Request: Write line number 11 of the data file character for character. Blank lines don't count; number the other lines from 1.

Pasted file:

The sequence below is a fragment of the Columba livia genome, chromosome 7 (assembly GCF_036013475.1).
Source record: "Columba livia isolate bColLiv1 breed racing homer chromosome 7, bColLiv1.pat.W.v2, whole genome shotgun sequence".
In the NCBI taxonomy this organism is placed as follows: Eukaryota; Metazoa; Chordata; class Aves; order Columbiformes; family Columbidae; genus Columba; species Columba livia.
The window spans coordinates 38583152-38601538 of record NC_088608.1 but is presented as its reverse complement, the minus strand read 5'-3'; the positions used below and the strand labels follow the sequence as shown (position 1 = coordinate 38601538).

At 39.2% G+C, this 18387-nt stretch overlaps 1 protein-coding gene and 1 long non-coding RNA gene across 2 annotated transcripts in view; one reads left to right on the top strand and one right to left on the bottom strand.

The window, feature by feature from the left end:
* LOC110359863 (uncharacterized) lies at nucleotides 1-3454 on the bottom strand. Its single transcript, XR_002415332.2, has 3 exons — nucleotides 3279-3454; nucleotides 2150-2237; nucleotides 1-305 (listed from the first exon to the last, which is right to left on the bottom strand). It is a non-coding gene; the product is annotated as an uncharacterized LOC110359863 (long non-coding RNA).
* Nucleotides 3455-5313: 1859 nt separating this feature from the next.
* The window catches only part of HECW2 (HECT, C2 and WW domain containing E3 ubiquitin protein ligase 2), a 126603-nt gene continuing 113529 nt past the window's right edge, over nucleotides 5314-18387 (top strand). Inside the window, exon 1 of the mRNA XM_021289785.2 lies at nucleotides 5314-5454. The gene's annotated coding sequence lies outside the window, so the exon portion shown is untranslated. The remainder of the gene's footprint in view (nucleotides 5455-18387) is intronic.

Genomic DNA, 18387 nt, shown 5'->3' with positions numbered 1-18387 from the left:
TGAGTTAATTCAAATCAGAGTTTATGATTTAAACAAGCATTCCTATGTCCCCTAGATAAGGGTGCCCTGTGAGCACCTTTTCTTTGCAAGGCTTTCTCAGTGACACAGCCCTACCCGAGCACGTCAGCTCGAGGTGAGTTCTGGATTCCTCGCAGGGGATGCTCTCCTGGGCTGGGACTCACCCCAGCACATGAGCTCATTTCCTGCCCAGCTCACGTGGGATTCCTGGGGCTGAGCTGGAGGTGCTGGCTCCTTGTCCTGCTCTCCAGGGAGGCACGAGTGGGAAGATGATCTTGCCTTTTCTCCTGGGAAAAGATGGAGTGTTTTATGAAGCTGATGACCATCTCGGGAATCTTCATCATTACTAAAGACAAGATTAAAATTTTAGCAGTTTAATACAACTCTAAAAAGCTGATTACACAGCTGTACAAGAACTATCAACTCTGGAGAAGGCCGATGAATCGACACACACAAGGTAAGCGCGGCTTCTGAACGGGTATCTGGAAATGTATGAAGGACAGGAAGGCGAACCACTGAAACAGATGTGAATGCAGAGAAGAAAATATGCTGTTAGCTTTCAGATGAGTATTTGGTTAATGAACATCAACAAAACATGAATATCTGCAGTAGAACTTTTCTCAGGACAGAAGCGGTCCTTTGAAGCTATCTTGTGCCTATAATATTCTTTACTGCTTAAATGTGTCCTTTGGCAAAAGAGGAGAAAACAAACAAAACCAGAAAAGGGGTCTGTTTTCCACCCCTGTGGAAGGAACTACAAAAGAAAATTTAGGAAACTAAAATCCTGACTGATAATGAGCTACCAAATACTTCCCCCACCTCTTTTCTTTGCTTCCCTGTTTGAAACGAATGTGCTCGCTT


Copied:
TGAGTTAATTCAAATCAGAGTTTATGATTTAAACAAGCATTCCTATGTCCCCTAGATAAGGGTGCCCTGTGAGCACCTTTTCTTTGCAAGGCTTTCTCAGTGACACAGCCCTACCCGAGCACGTCAGCTCGAGGTGAGTTCTGGATTCCTCGCAGGGGATGCTCTCCTGGGCTGGGACTCACCCCAGCACATGAGCTCATTTCCTGCCCAGCTCACGTGGGATTCCTGGGGCTGAGCTGGAGGTGCTGGCTCCTTGTCCTGCTCTCCAGGGAGGCACGAGTGGGAAGATGATCTTGCCTTTTCTCCTGGGAAAAGATGGAGTGTTTTATGAAGCTGATGACCATCTCGGGAATCTTCATCATTACTAAAGACAAGATTAAAATTTTAGCAGTTTAATACAACTCTAAAAAGCTGATTACACAGCTGTACAAGAACTATCAACTCTGGAGAAGGCCGATGAATCGACACACACAAGGTAAGCGCGGCTTCTGAACGGGTATCTGGAAATGTATGAAGGACAGGAAGGCGAACCACTGAAACAGATGTGAATGCAGAGAAGAAAATATGCTGTTAGCTTTCAGATGAGTATTTGGTTAATGAACATCAACAAAACATGAATATCTGCAGTAGAACTTTTCTCAGGACAGAAGCGGTCCTTTGAAGCTATCTTGTGCCTATAATATTCTTTACTGCTTAAATGTGTCCTTTGGCAAAAGAGGAGAAAACAAACAAAACCAGAAAAGGGGTCTGTTTTCCACCCCTGTGGAAGGAACTACAAAAGAAAATTTAGGAAACTAAAATCCTGACTGATAATGAGCTACCAAATACTTCCCCCACCTCTTTTCTTTGCTTCCCTGTTTGAAACGAATGTGCTCGCTT